Basically, it literally was a very unique thing I never actually said.

basically literally[Not a Reblog, so much as a re-share…? A re-post. Whatever].

How a word evolves from its prescribed definition to its connotated vernacular, I do not know. Some make sense, such as “cool” and “hot,” implying how you might feel about something that turns you off or turns you on.

But some words are simply over used to the point of having almost no meaning anymore. “Actually,” “basically,” and “literally” are three of these words. Oh, and “very unique” are also misused words that genuinely bug me.

The use of “actually” has come to be used as a sort-of exclamation point. For example, the sentence, “He actually spent time figuring it out,” must mean, “He was so moved by the problem he went out of his way to set aside time to work through it. Can you believe that?!” That’s fine, but only if that is actually the case. If that is not the case, the sentence ought to read, “The problem needed solving, so he spent some time working it out.”

In another example, there is simply nothing so astonishing about the statement, “I actually went to the store to find the replacement part.” Unless our world has become so normalized to shopping online, and it has become unheard of to have to make a trip to a brick-and-mortar mercantile, there is no reason to emphasize the hard-fact-reality of making a necessary errand to a store. Since we are not yet at that point where we never have to go out of our homes to do anything, let alone shop, the sentence ought to read, “I went to the store to find the replacement part.”

The use of “literally” has also come to be some sort of replacement for the exclamation point. If something is not literal, then it’s figurative, or implied. I think we are all agreed on this. So, why say, “He literally picked this thing up off of the floor”? It means… what? Either he picked a thing up off of the floor, or he did not. If he did not pick a thing up off of the floor, he, “…thought about it, and wanted to pick the thing up off of the floor, but for whatever reason, decided to leave it there,” or… “He thought about it and then picked the thing up off of the floor.” It can’t get more literal than that.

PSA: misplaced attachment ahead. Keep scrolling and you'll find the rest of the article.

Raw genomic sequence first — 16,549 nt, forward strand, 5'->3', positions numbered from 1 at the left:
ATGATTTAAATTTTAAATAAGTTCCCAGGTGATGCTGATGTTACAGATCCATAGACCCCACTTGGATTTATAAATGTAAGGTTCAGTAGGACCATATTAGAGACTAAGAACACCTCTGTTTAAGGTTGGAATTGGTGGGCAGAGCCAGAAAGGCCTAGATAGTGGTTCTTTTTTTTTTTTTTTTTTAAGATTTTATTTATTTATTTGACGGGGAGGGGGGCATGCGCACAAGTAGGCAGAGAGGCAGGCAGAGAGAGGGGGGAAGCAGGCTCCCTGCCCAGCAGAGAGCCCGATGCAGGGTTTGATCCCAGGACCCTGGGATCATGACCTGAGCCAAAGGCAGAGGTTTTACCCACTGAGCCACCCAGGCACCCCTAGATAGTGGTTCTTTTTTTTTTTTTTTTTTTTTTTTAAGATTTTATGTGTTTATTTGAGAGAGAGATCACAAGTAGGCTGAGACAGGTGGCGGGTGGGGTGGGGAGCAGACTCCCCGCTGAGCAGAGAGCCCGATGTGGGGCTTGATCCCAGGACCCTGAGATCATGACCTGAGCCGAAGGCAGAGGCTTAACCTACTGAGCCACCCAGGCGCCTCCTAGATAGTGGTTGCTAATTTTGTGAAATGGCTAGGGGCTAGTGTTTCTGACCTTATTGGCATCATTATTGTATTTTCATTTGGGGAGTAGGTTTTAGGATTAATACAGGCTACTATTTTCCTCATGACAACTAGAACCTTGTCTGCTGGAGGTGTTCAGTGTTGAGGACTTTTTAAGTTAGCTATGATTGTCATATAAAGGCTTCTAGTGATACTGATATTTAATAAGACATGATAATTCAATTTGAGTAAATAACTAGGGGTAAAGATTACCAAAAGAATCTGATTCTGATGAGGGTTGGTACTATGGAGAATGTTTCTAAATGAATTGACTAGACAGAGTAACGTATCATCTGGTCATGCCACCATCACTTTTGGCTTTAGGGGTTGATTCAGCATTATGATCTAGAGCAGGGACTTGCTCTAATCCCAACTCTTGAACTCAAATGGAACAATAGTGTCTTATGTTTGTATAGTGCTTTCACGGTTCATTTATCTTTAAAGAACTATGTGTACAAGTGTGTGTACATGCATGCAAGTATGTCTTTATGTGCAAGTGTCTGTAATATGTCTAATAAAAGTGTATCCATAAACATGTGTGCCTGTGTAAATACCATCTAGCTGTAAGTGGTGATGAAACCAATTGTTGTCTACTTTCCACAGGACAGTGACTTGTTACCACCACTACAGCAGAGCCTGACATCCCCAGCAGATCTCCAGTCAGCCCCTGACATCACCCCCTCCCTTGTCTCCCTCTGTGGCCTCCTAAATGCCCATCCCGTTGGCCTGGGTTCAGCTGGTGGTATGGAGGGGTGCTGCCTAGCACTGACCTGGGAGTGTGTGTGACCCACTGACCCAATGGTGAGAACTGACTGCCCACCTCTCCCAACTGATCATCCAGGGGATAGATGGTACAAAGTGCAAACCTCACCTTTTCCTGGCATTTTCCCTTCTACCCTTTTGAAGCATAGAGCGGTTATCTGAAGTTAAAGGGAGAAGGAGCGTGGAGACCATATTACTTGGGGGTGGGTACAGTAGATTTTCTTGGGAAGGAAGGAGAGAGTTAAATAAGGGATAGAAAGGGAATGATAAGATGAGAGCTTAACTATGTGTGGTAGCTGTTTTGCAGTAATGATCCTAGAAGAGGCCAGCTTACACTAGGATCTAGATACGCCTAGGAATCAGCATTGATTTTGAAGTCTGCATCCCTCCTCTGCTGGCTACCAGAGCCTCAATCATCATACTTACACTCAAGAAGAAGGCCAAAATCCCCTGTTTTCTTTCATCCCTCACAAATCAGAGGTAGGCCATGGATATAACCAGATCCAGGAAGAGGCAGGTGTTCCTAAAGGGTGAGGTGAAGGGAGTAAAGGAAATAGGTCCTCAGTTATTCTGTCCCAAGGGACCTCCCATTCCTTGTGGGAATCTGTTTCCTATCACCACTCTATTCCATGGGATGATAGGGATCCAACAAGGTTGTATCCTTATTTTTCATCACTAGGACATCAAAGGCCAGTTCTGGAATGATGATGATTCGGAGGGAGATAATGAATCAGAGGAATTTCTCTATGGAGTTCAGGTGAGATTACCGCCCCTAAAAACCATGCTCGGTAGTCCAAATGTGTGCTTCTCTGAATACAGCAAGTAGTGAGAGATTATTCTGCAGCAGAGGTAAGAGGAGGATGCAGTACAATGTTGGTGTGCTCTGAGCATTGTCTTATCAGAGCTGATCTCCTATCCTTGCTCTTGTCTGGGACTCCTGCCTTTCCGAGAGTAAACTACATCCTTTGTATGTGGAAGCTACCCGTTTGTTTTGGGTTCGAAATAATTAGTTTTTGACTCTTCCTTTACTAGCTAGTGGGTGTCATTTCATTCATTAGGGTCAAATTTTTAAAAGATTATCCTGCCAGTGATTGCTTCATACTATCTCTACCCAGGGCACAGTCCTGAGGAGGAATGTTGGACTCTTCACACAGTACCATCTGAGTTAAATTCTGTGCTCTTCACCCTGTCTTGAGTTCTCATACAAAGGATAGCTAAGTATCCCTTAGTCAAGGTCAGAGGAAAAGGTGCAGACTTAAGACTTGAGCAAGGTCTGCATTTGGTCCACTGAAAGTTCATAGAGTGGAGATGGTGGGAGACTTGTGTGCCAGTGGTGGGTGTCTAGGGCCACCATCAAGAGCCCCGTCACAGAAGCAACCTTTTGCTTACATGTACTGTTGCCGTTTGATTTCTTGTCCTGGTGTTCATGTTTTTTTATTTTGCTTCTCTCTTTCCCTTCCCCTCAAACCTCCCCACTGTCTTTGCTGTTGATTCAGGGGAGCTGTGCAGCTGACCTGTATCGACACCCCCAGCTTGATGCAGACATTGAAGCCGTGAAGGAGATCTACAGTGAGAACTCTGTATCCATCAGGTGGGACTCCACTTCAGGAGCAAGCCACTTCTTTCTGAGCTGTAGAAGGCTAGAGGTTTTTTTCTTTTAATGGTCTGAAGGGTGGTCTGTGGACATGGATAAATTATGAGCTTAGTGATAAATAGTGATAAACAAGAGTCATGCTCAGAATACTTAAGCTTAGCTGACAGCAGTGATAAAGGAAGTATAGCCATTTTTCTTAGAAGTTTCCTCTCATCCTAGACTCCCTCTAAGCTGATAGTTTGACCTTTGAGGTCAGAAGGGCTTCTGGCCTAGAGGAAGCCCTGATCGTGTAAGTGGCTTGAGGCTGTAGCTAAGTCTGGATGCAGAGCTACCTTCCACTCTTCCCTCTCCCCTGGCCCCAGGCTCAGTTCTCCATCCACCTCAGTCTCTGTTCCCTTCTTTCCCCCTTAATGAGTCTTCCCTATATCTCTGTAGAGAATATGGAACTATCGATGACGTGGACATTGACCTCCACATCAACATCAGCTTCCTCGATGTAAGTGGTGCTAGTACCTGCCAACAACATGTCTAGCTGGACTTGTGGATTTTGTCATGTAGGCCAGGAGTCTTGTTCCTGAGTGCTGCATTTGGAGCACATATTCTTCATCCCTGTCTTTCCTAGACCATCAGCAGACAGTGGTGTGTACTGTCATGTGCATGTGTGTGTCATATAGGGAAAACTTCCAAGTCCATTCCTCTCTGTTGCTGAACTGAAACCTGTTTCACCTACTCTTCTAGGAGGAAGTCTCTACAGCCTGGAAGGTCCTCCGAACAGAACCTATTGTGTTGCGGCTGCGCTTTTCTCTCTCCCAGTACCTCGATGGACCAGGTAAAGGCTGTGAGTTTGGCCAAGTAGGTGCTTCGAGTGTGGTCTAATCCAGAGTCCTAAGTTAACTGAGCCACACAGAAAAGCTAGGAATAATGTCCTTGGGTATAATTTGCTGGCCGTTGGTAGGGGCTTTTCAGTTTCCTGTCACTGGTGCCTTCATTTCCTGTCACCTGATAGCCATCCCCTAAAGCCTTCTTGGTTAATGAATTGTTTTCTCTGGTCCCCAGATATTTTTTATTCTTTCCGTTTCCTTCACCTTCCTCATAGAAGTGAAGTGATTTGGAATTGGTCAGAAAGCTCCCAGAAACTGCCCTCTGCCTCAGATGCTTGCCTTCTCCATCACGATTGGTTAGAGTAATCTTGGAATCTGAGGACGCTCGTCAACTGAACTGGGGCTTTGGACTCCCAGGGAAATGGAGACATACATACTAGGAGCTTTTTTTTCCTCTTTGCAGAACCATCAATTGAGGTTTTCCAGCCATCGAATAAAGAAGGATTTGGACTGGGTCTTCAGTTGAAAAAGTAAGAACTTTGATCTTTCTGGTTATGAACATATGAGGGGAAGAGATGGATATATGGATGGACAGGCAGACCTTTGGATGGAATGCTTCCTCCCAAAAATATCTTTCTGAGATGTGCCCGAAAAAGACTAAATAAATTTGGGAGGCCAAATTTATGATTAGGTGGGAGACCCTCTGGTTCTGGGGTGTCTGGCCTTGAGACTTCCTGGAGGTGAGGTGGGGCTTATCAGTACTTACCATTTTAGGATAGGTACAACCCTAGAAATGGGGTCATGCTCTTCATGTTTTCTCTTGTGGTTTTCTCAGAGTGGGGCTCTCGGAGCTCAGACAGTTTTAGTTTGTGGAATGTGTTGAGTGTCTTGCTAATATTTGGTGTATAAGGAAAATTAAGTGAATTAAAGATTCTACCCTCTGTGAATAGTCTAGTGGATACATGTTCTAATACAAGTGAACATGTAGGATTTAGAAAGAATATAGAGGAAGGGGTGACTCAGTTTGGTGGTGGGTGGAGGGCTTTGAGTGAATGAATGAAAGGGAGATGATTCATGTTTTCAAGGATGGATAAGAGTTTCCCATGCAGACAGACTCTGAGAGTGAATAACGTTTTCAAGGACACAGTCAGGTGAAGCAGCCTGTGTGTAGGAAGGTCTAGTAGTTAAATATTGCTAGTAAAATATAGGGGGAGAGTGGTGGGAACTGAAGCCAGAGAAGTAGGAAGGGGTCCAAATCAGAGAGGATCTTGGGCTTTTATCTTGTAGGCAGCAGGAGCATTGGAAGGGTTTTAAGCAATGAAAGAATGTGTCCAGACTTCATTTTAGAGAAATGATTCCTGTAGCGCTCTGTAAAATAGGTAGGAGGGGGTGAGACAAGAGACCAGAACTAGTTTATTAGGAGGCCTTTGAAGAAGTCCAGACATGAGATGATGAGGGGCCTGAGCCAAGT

Here’s another one: Think about the statement, “I literally laughed my head off.” This is not a statement of fact, especially if the person who made such a statement shows no physical signs of having had their head removed (and, presumably, surgically reattached). Now, laughing one’s head off is a statement of fact if, 1) there are obvious Frankenstein’s monster surgical scars around the person’s neck, or 2) they are explaining as to how their head, which they now hold in their hands, came to be detached from their body from the simple act of laughing. A lot. Otherwise, the sentence should read, “I laughed so hard I thought my head would pop off!”

Now, the use of “basically” really irritates me, especially when someone starts a sentence with the word and then rattles on and on. There is nothing basic about any subject when you are compelled to rattle on and on about it in some detail. The statement, “Basically, she had had an exceptionally bad day,” works. Not, “Basically, she was really pissed off because she was late for work because (blah blah blah…) and so her boss said she had to (blah blah blah…) and then her computer crashed (blah blah blah…) and the school called to say she had to come get her kid who was barfing in the bathroom (blah blah blah…) and then the car got a flat tire (blah blah blah…) and so she was upset because she was having such a bad day.” That statement is complex, not basic.

Lastly, and along the same lines as the others, is the use of “very unique.” Something either is or is not unique. Stop saying “very unique.” Just, stop it. Nothing can be more unique. There’s a wonderful scene in one of the earlier episodes of “The West Wing,” in which Pres. Bartlett makes the same complaint. I recall the first time I saw that episode, I cheered as if my home team had scored the winning goal. A thing can be pretty rare, unusual, atypical, uncommon, hardly known, special, distinctive, but not “very unique.” If it is, truly, a one of a kind thing, then it is unique. The planet Earth is unique among the other planets of its solar system in that it supports life as we know it. It is unparalleled. Matchless. Irreplaceable. But, basically, it is not, nor ever can it actually be, very unique. Literally.

Originally posted for another WordPress DP prompt (verbal ticks?) but re-posted for today’s second go ’round of:

10 thoughts on “Basically, it literally was a very unique thing I never actually said.

  1. Your post made me think of two more… Basically, this is literally a very fine analysis of these egregious misuses of these words, actually.


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